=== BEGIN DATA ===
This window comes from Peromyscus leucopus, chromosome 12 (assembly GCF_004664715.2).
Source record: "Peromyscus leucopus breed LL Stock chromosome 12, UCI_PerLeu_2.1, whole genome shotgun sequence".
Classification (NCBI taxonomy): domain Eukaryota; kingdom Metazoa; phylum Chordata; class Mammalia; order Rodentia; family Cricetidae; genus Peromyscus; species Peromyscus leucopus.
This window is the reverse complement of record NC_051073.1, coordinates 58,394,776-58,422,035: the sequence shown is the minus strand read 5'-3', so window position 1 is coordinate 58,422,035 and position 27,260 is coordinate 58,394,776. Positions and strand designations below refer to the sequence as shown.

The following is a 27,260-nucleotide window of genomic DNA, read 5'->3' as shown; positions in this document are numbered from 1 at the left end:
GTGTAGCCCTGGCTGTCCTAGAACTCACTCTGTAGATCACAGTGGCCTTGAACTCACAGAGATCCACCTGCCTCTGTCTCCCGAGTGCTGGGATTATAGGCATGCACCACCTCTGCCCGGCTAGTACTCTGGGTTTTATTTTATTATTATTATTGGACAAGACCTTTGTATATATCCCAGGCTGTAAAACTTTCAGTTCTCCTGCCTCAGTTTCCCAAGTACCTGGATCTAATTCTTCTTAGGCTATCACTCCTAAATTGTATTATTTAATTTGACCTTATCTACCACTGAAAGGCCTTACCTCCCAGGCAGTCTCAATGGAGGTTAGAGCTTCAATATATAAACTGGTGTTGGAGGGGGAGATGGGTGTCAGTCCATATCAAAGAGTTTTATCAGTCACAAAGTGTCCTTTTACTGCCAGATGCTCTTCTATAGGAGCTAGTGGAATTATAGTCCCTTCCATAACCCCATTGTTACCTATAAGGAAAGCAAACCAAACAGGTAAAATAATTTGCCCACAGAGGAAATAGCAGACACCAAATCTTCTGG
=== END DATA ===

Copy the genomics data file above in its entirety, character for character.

This window comes from Peromyscus leucopus, chromosome 12 (assembly GCF_004664715.2).
Source record: "Peromyscus leucopus breed LL Stock chromosome 12, UCI_PerLeu_2.1, whole genome shotgun sequence".
Classification (NCBI taxonomy): domain Eukaryota; kingdom Metazoa; phylum Chordata; class Mammalia; order Rodentia; family Cricetidae; genus Peromyscus; species Peromyscus leucopus.
This window is the reverse complement of record NC_051073.1, coordinates 58,394,776-58,422,035: the sequence shown is the minus strand read 5'-3', so window position 1 is coordinate 58,422,035 and position 27,260 is coordinate 58,394,776. Positions and strand designations below refer to the sequence as shown.

The following is a 27,260-nucleotide window of genomic DNA, read 5'->3' as shown; positions in this document are numbered from 1 at the left end:
GTGTAGCCCTGGCTGTCCTAGAACTCACTCTGTAGATCACAGTGGCCTTGAACTCACAGAGATCCACCTGCCTCTGTCTCCCGAGTGCTGGGATTATAGGCATGCACCACCTCTGCCCGGCTAGTACTCTGGGTTTTATTTTATTATTATTATTGGACAAGACCTTTGTATATATCCCAGGCTGTAAAACTTTCAGTTCTCCTGCCTCAGTTTCCCAAGTACCTGGATCTAATTCTTCTTAGGCTATCACTCCTAAATTGTATTATTTAATTTGACCTTATCTACCACTGAAAGGCCTTACCTCCCAGGCAGTCTCAATGGAGGTTAGAGCTTCAATATATAAACTGGTGTTGGAGGGGGAGATGGGTGTCAGTCCATATCAAAGAGTTTTATCAGTCACAAAGTGTCCTTTTACTGCCAGATGCTCTTCTATAGGAGCTAGTGGAATTATAGTCCCTTCCATAACCCCATTGTTACCTATAAGGAAAGCAAACCAAACAGGTAAAATAATTTGCCCACAGAGGAAATAGCAGACACCAAATCTTCTGG